Dr. T examined the claimant on August 3, 2015, and certified that the claimant reached MMI on July 24, 2014, with a 10% IR, using the Guides to the Evaluation of Permanent Impairment, fourth edition (1st, 2nd, 3rd, or 4th printing, including corrections and changes as issued by the American Medical Association prior to May 16, 2000) (AMA Guides). In her narrative report dated August 3, 2015, Dr. T assigned 2% upper extremity impairment for the left shoulder, 2% upper extremity impairment for the left elbow, and 8% whole person impairment for the right ankle for a total whole person impairment of 10%. In her narrative, Dr. T stated she was using range of motion values for the left shoulder from (Dr. D) on November 21, 2014, as those are the closest competent values to the MMI date. The range of motion values used to determine impairment for the left shoulder were as follows: flexion 170 degrees; extension 30 degrees; abduction 170 degrees; adduction 35 degrees; internal rotation 80 degrees; and external rotation 45 degrees. Dr. T assigned 1% upper extremity impairment for loss of range of motion for flexion and 1% upper extremity impairment for loss of range of motion for external rotation. Dr. T assigned 0% impairment for the range of motion values obtained for extension, abduction, adduction, and internal rotation.
Dr. T mistakenly assigned 0% impairment for 30 degrees extension of the left shoulder. Figure 38 on page 3/43 of the AMA Guides provides 1% upper extremity impairment for 30 degrees of extension.
The Appeals Panel has previously stated that, where the certifying doctor’s report provides the component parts of the rating that are to be combined and the act of combining those numbers is a mathematical correction which does not involve medical judgment or discretion, the Appeals Panel can recalculate the correct IR from the figures provided in the certifying doctor’s report and render a new decision as to the correct IR. See Appeals Panel Decision (APD) 121194, decided September 6, 2012; APD 041413, decided July 30, 2004; APD 100111, decided March 22, 2010; and APD 101949, decided February 22, 2011. Under the facts of this case, the certifying doctor’s assigned IR can be mathematically corrected based on the documented measurements of the left shoulder.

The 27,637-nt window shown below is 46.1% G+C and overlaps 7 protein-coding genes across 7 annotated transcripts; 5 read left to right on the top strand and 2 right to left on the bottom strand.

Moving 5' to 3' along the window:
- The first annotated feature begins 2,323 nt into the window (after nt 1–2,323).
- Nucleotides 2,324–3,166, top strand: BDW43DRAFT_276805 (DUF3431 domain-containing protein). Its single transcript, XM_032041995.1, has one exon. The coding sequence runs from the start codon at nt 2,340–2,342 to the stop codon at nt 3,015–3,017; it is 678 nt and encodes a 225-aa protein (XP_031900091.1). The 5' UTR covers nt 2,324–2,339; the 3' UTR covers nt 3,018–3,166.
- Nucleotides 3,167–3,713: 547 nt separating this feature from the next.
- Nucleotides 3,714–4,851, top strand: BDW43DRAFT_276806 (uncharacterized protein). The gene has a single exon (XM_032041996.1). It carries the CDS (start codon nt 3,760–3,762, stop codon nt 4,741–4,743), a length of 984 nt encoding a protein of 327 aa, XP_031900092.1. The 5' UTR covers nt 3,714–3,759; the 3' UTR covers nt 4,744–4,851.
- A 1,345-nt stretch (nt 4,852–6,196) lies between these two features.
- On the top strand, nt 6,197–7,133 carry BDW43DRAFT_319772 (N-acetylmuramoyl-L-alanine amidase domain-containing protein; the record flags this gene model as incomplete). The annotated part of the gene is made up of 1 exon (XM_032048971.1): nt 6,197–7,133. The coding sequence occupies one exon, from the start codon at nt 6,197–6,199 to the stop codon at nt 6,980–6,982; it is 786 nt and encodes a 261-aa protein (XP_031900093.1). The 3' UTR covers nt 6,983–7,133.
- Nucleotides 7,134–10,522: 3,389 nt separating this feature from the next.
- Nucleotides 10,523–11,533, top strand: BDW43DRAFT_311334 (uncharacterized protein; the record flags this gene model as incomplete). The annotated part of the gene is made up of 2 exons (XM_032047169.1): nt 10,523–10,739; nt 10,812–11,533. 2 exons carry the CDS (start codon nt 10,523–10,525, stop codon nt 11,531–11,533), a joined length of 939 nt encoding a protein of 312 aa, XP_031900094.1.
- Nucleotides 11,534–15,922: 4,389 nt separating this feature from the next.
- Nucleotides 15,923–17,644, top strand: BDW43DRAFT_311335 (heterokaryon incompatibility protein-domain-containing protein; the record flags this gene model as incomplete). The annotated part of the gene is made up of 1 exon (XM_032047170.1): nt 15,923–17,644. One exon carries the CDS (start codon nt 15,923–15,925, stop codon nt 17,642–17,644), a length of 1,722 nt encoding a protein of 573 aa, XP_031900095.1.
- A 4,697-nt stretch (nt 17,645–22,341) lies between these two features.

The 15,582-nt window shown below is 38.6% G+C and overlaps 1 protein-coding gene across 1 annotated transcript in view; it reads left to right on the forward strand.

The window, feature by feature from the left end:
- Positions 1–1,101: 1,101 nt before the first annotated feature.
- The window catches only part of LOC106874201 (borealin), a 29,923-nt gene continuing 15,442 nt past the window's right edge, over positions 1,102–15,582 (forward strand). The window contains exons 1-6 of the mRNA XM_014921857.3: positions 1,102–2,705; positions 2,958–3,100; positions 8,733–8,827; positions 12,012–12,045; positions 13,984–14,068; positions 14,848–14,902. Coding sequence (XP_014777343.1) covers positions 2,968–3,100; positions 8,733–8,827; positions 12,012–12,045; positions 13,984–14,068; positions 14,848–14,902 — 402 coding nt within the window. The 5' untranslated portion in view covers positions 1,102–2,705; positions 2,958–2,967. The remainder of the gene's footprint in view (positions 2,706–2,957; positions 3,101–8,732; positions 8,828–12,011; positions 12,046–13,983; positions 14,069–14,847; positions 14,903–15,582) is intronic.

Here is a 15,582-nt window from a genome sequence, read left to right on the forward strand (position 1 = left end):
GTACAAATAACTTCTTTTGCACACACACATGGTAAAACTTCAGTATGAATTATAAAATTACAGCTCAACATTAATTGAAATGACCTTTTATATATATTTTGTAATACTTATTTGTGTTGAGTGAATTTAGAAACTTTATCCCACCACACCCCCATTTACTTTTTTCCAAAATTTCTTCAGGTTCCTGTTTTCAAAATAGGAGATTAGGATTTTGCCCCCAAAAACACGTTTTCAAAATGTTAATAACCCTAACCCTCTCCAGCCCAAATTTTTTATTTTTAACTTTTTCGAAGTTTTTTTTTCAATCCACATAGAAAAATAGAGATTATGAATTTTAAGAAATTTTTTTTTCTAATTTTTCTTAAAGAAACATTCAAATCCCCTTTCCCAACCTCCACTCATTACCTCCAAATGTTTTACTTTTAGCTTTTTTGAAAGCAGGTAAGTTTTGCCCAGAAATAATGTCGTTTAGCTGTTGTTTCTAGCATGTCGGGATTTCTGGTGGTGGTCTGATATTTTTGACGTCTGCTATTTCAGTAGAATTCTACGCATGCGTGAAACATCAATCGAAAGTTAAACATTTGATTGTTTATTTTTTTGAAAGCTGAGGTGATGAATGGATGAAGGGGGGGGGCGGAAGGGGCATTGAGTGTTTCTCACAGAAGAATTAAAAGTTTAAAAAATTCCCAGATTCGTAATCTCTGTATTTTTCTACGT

Assigning 1% upper extremity impairment for loss of range of motion of 30 degrees extension with the previous impairment assigned for the left shoulder results in 3% upper extremity impairment for the left shoulder. Combining 3% upper extremity impairment for the left shoulder with 2% upper extremity impairment for the left elbow results in 5% upper extremity impairment for the left arm. Using Table 3, page 3/20 of the AMA Guides, 5% upper extremity impairment converts to 3% whole person impairment. Combining 3% impairment for the left upper extremity with 8% impairment for the left lower extremity results in a whole person impairment for the compensable injury of 11% rather than 10%.
The hearing officer found that the preponderance of the other medical evidence is not contrary to Dr. T’s assigned IR, and after a mathematical correction, that finding is supported by the evidence. Accordingly, we reverse the hearing officer’s determination that the claimant’s IR is 10% and render a decision that the claimant’s IR is 11% as mathematically corrected.
The true corporate name of the insurance carrier is IMPERIUM INSURANCE COMPANY and the name and address of its registered agent for service of process is
CORPORATION SERVICE COMPANY
211 EAST 7TH STREET, SUITE 620
AUSTIN, TEXAS 78701-3218.
Margaret L. Turner
K. Eugene Kraft